Talking about religious or political topics at the table often leads to heated debate. Similarly, don't mention block size issues in front of Bitcoin enthusiasts. Today, asking for a reduction in block size is certainly controversial. Bitcoin itself is facing serious scalability problems. How can the problem be solved by making the block smaller? At least that is counter-intuitive.
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However, there are certain reasons for the smaller blocks. The less data in each block, the easier it is to check the transactions in it. As the transaction will be verified by more parties, the block will be more trustworthy. Moreover, from a philosophical point of view, the smaller blocks are consistent with the concept of decentralization of Bitcoin: the more active the participants verify the transaction, the stronger the resilience of the network.
Who doesn't want a more central, more resilient Bitcoin blockchain?
How small is the block?
Luke Dashjr, the advocate of the block, voted, and Bitcoin enthusiasts can vote for the community from August 1st to December 31st, 2019. If most nodes agree, the Bitcoin network will have soft forks that support smaller blocks.
As a Bitcoin core developer, Luke Dashjr explained on Twitter: "This patch will perform a very simple soft fork to reduce the Bitcoin block size to approximately 300kB." At that time, the block size is current. In the case of 1/3 (1 MB), these blocks, or more lightweight blocks, will contribute to block verification while suppressing the total weight of the BTC blockchain.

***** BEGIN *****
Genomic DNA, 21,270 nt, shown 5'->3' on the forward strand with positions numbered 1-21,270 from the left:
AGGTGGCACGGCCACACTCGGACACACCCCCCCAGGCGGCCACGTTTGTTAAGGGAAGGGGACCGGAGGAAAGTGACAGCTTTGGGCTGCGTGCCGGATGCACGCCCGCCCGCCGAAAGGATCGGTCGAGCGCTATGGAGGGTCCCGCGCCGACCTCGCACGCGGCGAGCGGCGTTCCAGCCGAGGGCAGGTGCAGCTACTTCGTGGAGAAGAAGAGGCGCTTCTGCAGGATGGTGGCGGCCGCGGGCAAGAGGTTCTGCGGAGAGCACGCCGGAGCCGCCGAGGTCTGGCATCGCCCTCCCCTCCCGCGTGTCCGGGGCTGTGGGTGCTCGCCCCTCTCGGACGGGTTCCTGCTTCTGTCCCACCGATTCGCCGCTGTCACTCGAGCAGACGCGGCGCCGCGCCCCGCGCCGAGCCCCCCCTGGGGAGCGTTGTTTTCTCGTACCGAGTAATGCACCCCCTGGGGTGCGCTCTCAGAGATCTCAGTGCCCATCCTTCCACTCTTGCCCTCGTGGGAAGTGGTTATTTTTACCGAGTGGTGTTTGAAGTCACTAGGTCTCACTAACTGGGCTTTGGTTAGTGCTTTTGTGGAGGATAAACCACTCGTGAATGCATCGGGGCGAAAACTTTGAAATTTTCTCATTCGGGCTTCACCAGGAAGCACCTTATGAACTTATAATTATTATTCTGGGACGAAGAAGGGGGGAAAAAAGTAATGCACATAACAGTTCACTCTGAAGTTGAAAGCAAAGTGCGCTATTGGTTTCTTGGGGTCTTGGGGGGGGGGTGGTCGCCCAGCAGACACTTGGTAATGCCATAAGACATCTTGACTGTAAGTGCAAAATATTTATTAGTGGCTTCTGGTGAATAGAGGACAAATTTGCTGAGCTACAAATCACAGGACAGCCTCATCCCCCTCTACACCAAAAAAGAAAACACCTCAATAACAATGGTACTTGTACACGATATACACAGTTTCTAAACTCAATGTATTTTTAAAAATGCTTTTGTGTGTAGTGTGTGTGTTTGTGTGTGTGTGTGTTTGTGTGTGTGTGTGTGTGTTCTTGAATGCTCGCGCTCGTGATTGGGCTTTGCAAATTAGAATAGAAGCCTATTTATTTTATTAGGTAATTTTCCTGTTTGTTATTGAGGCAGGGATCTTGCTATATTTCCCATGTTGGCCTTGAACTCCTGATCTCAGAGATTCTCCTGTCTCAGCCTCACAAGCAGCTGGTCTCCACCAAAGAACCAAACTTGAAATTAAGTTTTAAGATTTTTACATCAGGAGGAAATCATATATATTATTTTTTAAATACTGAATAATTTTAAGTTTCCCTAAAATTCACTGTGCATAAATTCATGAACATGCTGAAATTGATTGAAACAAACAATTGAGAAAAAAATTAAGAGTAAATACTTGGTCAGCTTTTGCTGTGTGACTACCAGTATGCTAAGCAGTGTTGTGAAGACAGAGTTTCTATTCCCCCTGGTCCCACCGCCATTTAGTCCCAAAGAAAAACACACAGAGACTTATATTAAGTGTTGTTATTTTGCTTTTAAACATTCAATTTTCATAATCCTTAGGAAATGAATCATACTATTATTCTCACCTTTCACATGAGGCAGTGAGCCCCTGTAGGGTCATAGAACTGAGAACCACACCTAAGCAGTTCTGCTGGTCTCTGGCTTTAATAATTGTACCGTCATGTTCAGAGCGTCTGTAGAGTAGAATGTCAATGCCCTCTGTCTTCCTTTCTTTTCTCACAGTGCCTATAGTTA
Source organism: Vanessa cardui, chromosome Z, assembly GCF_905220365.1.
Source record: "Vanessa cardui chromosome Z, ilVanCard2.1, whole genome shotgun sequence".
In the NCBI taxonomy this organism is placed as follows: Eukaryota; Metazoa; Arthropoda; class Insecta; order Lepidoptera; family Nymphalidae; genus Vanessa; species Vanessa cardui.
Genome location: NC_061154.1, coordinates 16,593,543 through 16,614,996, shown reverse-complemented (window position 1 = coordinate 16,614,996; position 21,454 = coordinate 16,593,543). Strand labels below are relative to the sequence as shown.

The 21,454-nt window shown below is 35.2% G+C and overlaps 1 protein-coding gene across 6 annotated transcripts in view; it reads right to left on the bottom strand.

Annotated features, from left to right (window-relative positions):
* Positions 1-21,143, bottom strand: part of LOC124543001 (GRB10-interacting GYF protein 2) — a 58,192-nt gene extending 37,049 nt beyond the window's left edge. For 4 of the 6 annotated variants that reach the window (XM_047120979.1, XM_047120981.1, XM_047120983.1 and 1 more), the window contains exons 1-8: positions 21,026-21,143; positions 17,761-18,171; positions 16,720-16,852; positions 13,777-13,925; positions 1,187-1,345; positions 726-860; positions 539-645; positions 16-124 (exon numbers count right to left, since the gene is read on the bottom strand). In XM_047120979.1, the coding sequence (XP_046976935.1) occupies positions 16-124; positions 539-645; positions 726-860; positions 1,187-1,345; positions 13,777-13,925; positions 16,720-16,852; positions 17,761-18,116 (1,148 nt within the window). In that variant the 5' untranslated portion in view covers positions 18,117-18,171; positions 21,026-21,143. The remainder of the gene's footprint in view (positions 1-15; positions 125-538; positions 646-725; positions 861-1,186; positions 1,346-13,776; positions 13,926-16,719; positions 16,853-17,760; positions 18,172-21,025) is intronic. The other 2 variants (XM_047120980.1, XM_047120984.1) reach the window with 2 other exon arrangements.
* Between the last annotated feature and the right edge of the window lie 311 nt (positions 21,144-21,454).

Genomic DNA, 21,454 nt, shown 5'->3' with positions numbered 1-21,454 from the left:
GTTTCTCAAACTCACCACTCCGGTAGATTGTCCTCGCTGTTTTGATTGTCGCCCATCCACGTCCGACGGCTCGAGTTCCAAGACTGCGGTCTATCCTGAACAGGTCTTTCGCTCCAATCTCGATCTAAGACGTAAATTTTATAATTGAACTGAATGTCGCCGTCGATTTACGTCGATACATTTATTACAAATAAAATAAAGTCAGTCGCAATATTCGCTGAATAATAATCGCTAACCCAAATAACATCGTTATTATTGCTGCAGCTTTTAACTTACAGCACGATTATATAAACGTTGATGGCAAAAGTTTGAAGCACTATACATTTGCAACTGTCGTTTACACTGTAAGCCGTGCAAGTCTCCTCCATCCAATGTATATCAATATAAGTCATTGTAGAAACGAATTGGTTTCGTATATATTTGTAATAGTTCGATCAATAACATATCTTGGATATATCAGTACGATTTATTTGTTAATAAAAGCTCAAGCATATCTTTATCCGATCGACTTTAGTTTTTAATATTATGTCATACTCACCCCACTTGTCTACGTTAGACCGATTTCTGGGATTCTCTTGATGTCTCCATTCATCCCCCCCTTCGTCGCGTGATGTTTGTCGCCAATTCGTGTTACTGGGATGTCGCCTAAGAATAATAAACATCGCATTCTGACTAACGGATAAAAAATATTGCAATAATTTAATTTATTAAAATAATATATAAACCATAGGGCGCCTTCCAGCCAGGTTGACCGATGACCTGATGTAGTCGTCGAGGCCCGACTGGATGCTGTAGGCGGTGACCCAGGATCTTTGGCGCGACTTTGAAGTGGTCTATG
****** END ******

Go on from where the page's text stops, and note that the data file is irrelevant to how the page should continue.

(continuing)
Block size reduction
Now is the right time to reduce the block size?
Interestingly, this is not the first time Luke has proposed this concept. As early as January 2017, he proposed a BIP (Bitcoin Improvement Program) that required the block size to be reduced to 300kB. However, at the time, his proposal was ignored. There are currently two situations that are making support and attention for proposals to reduce block size.
The number of active nodes on the Bitcoin network has been decreasing.
Here you need to simply add the following information: Two types of nodes allow users to connect to the blockchain.
– Fully validate the node (also known as the full node) and verify each transaction in the new block. Unfortunately, these nodes are expensive to operate and difficult.
– SPV nodes (simple payment verification nodes, also known as lightweight nodes) are easier to operate. However, it has two limitations: they need to access the blockchain through the full node, and they only accept but not verify the block's transactions.
Luke Dashjr warned that the number of full nodes has been reduced from 100,000 to 60,000 in the past year alone. This decline is worrying because the fewer the number of nodes, the higher the risk of network security. In fact, if the number of full nodes continues to drop, the lightweight node may one day have to resort to a centralized service to connect to the Bitcoin blockchain.